The beginning of 2000s was a fertile time for the new Russian directors to come out. However, it was difficult for them to stay. The rules of the market started to make things more concrete and while the general quality of Russian cinema improved, there was also much less space for experiments.
After a period of confusion the public wanted grand narratives again. Russian cinema was going through something similar to the post-war period, the 50s and 60s. The ideological hold of the government became stronger, fortified by the increasing quality of life. Cinema started to serve, once again, the immediate need to resolve tension and to entertain, giving rise to some good works.
Among them is the comedy "Gorko" made by Zhora Kryzhovnikov (Andrey Pershin's pseudonim) in 2013. Seemingly superficial story about a wedding that went wrong, "Gorko" in fact has many layers. It is a story of conflict between generations and social milieus so typical for Russia. Petty government officials share the same wedding table as war veterans, oligarchs end up fighting with movie stars, former criminals dance with the models. They are all part of the family and the escalating conflict that's heading towards disaster is masterfully resolved towards the end. What needs to happen is the total acceptance of one's surrounding and one's heritage, whatever it may be, even if it's embarrassing. In that way Gorko acts as a sedative, in the best traditions of Soviet post-War cinema. It's pleasant to watch, funny, and gives you a good idea of Russian provincial life circa 2013.
However, as with any sedative, its effect is temporary. Accepting one's own ghetto may be the first step towards salvation, however the real work starts when one tries to change oneself. "Gorko" does not seem to be aware of it. In fact, the brisk kisses that the bride uses to get what she wants from her fiance continue until the very end of the film. Final titles come through the laughter, covering up glamorous fakeness, pushing away unfulfilled desire to be someone else exuding from every character in the film. The fact that "Gorko" was actually premiered in New York is very symptomatic of the same identity crisis that it fails to deal with in its own narrative.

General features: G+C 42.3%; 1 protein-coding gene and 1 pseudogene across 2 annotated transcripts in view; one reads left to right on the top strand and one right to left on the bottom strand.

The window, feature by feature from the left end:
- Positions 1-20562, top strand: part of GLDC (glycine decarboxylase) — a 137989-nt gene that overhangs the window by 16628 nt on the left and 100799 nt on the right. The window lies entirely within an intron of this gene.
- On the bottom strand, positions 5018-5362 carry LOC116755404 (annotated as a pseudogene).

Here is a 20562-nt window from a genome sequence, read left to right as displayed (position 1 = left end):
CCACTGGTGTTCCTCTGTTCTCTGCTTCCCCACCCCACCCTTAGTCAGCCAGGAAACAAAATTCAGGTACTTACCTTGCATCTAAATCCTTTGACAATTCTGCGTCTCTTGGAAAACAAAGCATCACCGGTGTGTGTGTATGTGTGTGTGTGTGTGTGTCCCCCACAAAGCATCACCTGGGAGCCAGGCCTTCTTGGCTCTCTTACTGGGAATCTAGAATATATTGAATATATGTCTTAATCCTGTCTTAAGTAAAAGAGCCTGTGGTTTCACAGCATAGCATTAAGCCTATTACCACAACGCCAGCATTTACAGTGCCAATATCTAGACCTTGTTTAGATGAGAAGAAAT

Another notable work is "Geographer Drank his Globe Away" by Alexander Veledinsky (2013). "Geographer" is made after the book of a very interesting contemporary Russian writer Aleksei Ivanov. The film is reminiscent of the good old Soviet movies from the 60s and 70s, with a solid story reaffirming the very basic human values of kindness, good will, responsibility, and trust. The intention to educate in this film is probably pushed a little bit too far, though. The original book by Ivanov is really focused on the relationship between adults and children, as well as their relation to the their homeland and roots. The film departs from that original intention, but in that departure it finds something else: a very truthful representation of everyday life in a small-town Russia, which may be interesting from ethnographic point of view.
"Stalingrad" by Fyodor Bondarchuk (2013) is an epic film about the Second World War. What's interesting in that movie is that it transposes the Russian narrative of the war onto the Western technology and distribution machinery. Without a doubt, it's a beautifully made film although it will not really surprise you and probably will never be referred to as the classics of Russian cinema. However, it's the best attempt so far to tell the story of that war using the Hollywood means and it's succeeded at that.
During the past years several other productions emerged, which are not really worth mentioning as they were mere copycats of their Hollywood counterparts. Russian directors have finally learned how to make good entertainment, but completely forgot how to make timeless cinema. However, just like any period of stagnation is followed by a dramatic change, this also means that the Russian cinema is in fact going through its most interesting moment right now. The masters have been remembered, experiments have been made, stories that had to be told have been told, the current reality is being dealt with, the industry is recovered, the skills have been learned, people have been entertained... what lacks is the new voice, a new breakthrough, the next evolutionary step that would take Russian cinema into the new realm.